Plowman wasn’t saying Speakman’s plan was inadequate because it didn’t call for lengthy incarceration, it was saying it was ineffectual because, as your own words say, how can we “threaten anybody with a “lengthy incarceration?””.

    I take it you actually think we could convince illegals to leave if we threaten them with prosecution for a crime but let them off if they leave — “Instead of letting those illegal aliens that ICE doesn’t want to bother with go free, we can have them return to their home country under the threat of being prosecuted and jailed for the crime they committed.” But you don’t explain why they would take that offer when, as Plowman says and you admit, we can’t threaten anybody with a long enough incarceration to make it desirable to them.

    And you ignore Plowman’s other point — if the problem is the Feds won’t enforce the border or catch illegals, why wouldn’t these illegals just come back after we pay to send them home for a vacation?

    As to the third point, you don’t even try to address it. Is Speakman’s proposal something he said he would implement as Sheriff, or not? Because it seems clear you’d need legislative action to change the possible punishments for crimes people are arrested for. Does the sheriff of Loudoun have the right to summarily dismiss a case against a suspect in exchange for the suspect agreeing to other actions, or is that something that has to first be allowed under law, and then taken to a judge like most plea bargains?

    But instead, you claim you are going to address his third point, and instead of addressing it, you simply assert he’s wrong and attack his professionalism.

    There may well be a very good answer to Plowman’s letter, and a good defense of Speakman’s proposal. If there is, I would have expected to see it linked here, where there is strong anti-illegal immigrant sentiment.

    That this is the best you can do makes me wonder whether the Speakman’s proposal is really any good. And if it is, your defense hurts it; better to leave that to the Speakman campaign, as I would hope they’d do a better job than you did here.

    Note: I have no dog in this hunt, as I’m not in that county and don’t have a vote; I don’t have opinions on the candidates, just on your poor attempt to refute this e-mail.

  9. Charles said on 23 Jul 2011 at 11:33 am:
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    BTW, why do so many people in Loudoun have names ending in “man”? Stockman, Speakman, Plowman? It’s confusing.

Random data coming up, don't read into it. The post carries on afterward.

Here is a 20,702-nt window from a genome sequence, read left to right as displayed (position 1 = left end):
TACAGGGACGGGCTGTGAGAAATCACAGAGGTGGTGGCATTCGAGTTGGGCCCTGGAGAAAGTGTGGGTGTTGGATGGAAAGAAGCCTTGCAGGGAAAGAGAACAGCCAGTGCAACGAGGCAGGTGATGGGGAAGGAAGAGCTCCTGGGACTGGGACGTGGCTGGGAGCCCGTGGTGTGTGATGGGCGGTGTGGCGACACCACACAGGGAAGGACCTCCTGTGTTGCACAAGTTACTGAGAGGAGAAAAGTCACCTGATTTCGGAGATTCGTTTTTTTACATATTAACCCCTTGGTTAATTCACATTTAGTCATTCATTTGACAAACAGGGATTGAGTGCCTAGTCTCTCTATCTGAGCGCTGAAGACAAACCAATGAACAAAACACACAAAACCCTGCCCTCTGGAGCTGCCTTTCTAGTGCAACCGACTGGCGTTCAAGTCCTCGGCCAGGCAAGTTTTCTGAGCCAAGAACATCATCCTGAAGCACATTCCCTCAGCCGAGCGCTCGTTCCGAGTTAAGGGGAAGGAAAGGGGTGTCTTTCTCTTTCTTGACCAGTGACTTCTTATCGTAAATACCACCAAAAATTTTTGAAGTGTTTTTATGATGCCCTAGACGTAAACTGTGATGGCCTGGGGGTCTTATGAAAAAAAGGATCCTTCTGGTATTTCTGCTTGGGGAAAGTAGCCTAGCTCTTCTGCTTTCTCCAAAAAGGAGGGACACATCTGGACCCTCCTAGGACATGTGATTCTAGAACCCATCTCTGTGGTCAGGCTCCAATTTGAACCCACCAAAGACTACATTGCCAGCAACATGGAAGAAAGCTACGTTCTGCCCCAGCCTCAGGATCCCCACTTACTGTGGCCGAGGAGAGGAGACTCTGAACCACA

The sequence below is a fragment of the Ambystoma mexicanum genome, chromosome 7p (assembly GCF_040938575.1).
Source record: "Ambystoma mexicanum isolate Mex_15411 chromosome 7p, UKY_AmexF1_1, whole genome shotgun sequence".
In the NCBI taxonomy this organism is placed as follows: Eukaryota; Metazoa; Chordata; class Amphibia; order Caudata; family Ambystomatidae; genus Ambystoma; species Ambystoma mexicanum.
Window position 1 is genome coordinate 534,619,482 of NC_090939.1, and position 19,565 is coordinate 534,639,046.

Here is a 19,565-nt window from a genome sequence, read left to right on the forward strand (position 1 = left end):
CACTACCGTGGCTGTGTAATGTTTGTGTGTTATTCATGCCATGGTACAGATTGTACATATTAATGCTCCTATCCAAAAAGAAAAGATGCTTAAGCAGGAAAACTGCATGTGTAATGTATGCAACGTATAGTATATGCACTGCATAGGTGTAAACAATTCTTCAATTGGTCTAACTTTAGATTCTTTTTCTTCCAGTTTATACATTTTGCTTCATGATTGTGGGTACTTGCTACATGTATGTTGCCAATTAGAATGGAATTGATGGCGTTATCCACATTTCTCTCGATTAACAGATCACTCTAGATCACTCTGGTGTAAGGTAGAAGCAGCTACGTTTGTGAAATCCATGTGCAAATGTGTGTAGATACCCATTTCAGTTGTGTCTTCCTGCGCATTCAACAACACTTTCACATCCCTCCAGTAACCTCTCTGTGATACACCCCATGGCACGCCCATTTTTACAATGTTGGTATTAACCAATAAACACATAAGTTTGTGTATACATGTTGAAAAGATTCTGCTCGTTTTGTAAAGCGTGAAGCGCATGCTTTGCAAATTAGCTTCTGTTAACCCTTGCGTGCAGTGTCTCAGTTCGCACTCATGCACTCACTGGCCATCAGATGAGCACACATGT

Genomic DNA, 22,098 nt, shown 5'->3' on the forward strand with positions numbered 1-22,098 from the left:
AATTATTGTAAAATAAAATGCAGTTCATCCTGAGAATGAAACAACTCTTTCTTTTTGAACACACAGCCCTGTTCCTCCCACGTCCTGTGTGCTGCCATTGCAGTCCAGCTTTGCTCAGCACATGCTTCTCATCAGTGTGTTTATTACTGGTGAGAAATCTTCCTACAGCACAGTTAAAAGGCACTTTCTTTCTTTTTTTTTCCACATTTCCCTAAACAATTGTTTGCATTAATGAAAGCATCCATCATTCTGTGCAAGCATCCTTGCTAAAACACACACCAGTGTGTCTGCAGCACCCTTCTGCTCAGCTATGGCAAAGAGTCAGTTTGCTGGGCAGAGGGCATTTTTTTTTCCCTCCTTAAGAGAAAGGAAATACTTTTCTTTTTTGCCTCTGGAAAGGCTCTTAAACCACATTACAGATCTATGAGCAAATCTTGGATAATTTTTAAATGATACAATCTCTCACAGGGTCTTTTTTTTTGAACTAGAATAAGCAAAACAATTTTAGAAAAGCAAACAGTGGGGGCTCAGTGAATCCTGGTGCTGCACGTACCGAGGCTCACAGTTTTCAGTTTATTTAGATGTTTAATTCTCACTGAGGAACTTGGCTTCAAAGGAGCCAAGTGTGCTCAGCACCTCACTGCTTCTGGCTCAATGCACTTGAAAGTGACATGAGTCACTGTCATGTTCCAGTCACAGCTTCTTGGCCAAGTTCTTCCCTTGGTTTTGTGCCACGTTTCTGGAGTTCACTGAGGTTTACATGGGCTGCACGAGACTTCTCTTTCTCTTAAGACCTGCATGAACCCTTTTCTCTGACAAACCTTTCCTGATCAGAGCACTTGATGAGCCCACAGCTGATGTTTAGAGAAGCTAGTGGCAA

10. Charles said on 23 Jul 2011 at 11:36 am:
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    Oh, and apparently Chapman, and Simpson. (nobody whose name ends in daughter or woman though).

  11. Wolverine said on 24 Jul 2011 at 7:56 pm:
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    Greg L — I wish you would get off this too common canard of the skyrocketing violent crime rate in Loudoun. Yes, we have a violent crime here and there — just had a street rape about five blocks from me last week —; but, on the whole, things are a lot better here than they were five-six years ago. The crime stats for Eastern Loudoun served by the new LCSO substation actually went down about 14-15% over the past six-month reporting period. When that happens in our area, you know things are improving. As someone who has patrolled the streets as Neighborhood Watch during that entire period, I can tell you that Sterling Park in my area is like night and day. Where once we had responding LCSO deputies down here two or three times a night, our NW patrols usually come back now with empty incident reporting sheets. Both the LCSO and NW have been working hard on this, and it doesn’t help to keep getting a bad rap based on yesteryear.

  12. Lovettsville Lady said on 24 Jul 2011 at 10:14 pm:
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    Thanks Wolverine for introducing some facts into the discussion. Granted I live in the country, but Loudoun County seems like a fairly safe place to live.